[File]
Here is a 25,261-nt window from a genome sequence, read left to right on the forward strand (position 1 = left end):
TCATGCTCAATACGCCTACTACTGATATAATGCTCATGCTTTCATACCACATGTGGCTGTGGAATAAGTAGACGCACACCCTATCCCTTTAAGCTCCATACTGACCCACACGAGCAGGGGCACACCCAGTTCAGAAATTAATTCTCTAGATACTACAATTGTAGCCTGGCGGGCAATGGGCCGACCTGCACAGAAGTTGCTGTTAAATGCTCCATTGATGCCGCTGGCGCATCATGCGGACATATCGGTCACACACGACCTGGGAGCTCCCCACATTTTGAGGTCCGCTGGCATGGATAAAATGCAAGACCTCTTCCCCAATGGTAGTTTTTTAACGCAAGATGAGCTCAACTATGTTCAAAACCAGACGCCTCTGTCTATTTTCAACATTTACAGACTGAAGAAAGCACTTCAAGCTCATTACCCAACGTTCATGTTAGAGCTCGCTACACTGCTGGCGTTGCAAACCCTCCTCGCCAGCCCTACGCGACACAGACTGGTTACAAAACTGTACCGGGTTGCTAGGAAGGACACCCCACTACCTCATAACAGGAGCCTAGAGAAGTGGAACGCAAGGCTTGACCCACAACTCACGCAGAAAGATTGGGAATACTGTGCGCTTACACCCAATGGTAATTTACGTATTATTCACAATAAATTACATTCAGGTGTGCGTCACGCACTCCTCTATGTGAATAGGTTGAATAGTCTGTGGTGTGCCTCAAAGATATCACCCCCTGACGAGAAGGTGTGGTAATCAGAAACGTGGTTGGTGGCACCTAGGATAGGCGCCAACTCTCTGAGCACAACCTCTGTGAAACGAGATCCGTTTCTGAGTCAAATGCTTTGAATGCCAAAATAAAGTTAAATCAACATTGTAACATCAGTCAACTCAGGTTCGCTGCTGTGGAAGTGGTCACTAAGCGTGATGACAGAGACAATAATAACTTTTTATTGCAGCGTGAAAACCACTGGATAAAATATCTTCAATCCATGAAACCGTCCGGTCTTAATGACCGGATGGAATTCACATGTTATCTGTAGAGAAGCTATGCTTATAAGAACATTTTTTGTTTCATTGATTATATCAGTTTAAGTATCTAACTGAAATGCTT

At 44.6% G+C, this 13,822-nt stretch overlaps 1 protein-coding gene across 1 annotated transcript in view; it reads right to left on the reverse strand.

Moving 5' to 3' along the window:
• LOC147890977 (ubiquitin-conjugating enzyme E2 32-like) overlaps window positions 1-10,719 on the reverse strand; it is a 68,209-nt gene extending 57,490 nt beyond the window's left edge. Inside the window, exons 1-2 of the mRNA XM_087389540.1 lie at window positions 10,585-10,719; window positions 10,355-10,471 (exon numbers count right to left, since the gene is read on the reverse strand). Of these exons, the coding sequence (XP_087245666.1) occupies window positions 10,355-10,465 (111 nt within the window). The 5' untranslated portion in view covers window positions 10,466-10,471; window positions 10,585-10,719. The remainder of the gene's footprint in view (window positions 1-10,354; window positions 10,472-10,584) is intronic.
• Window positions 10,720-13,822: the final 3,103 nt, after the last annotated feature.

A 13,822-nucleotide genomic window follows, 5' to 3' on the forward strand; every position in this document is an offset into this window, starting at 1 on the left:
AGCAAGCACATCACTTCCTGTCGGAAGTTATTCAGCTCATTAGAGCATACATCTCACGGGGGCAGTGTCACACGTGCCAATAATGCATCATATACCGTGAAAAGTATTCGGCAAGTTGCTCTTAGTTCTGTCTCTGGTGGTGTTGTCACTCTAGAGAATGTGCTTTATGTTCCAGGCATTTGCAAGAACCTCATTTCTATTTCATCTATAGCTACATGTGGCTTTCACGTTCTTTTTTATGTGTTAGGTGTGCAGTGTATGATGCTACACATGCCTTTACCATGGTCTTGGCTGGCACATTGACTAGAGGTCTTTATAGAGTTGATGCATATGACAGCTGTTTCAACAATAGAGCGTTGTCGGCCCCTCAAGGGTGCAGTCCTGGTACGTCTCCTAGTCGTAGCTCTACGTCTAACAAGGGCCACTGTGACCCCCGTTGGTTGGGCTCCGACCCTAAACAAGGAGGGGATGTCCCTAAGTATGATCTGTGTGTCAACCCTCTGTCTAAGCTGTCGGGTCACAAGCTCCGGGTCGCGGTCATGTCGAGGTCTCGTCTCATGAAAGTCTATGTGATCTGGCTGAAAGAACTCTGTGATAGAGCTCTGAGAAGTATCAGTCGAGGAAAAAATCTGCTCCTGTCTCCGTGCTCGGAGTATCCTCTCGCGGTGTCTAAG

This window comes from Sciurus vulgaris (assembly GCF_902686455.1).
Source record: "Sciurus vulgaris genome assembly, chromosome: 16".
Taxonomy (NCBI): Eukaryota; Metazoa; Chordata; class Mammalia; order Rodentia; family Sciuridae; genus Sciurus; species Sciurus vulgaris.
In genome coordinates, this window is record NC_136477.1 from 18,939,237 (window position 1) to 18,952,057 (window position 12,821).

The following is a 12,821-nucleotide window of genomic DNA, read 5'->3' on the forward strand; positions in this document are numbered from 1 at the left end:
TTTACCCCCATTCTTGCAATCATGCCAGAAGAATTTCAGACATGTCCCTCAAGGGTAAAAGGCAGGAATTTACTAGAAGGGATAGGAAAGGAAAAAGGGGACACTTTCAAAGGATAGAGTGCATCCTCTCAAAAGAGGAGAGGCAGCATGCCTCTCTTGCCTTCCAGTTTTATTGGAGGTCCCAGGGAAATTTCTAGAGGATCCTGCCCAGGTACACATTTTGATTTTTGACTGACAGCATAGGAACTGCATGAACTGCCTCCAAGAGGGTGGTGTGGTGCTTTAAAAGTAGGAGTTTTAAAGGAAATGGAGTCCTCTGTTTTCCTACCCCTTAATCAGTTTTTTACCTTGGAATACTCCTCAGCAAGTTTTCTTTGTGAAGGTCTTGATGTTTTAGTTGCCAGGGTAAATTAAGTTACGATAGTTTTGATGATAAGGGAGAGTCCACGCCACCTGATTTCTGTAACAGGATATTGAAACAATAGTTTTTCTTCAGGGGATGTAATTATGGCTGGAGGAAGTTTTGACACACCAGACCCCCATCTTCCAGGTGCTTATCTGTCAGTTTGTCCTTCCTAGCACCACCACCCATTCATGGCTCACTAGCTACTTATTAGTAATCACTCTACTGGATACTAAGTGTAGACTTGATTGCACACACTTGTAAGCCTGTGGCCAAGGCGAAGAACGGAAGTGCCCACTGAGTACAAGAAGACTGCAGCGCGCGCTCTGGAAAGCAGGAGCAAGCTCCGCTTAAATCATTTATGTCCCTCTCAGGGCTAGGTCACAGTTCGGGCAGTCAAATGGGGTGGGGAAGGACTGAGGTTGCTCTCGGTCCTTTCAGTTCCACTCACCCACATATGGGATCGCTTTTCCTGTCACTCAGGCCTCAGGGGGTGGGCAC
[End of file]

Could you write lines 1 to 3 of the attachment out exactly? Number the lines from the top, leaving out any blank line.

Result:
Here is a 25,261-nt window from a genome sequence, read left to right on the forward strand (position 1 = left end):
TCATGCTCAATACGCCTACTACTGATATAATGCTCATGCTTTCATACCACATGTGGCTGTGGAATAAGTAGACGCACACCCTATCCCTTTAAGCTCCATACTGACCCACACGAGCAGGGGCACACCCAGTTCAGAAATTAATTCTCTAGATACTACAATTGTAGCCTGGCGGGCAATGGGCCGACCTGCACAGAAGTTGCTGTTAAATGCTCCATTGATGCCGCTGGCGCATCATGCGGACATATCGGTCACACACGACCTGGGAGCTCCCCACATTTTGAGGTCCGCTGGCATGGATAAAATGCAAGACCTCTTCCCCAATGGTAGTTTTTTAACGCAAGATGAGCTCAACTATGTTCAAAACCAGACGCCTCTGTCTATTTTCAACATTTACAGACTGAAGAAAGCACTTCAAGCTCATTACCCAACGTTCATGTTAGAGCTCGCTACACTGCTGGCGTTGCAAACCCTCCTCGCCAGCCCTACGCGACACAGACTGGTTACAAAACTGTACCGGGTTGCTAGGAAGGACACCCCACTACCTCATAACAGGAGCCTAGAGAAGTGGAACGCAAGGCTTGACCCACAACTCACGCAGAAAGATTGGGAATACTGTGCGCTTACACCCAATGGTAATTTACGTATTATTCACAATAAATTACATTCAGGTGTGCGTCACGCACTCCTCTATGTGAATAGGTTGAATAGTCTGTGGTGTGCCTCAAAGATATCACCCCCTGACGAGAAGGTGTGGTAATCAGAAACGTGGTTGGTGGCACCTAGGATAGGCGCCAACTCTCTGAGCACAACCTCTGTGAAACGAGATCCGTTTCTGAGTCAAATGCTTTGAATGCCAAAATAAAGTTAAATCAACATTGTAACATCAGTCAACTCAGGTTCGCTGCTGTGGAAGTGGTCACTAAGCGTGATGACAGAGACAATAATAACTTTTTATTGCAGCGTGAAAACCACTGGATAAAATATCTTCAATCCATGAAACCGTCCGGTCTTAATGACCGGATGGAATTCACATGTTATCTGTAGAGAAGCTATGCTTATAAGAACATTTTTTGTTTCATTGATTATATCAGTTTAAGTATCTAACTGAAATGCTT

At 44.6% G+C, this 13,822-nt stretch overlaps 1 protein-coding gene across 1 annotated transcript in view; it reads right to left on the reverse strand.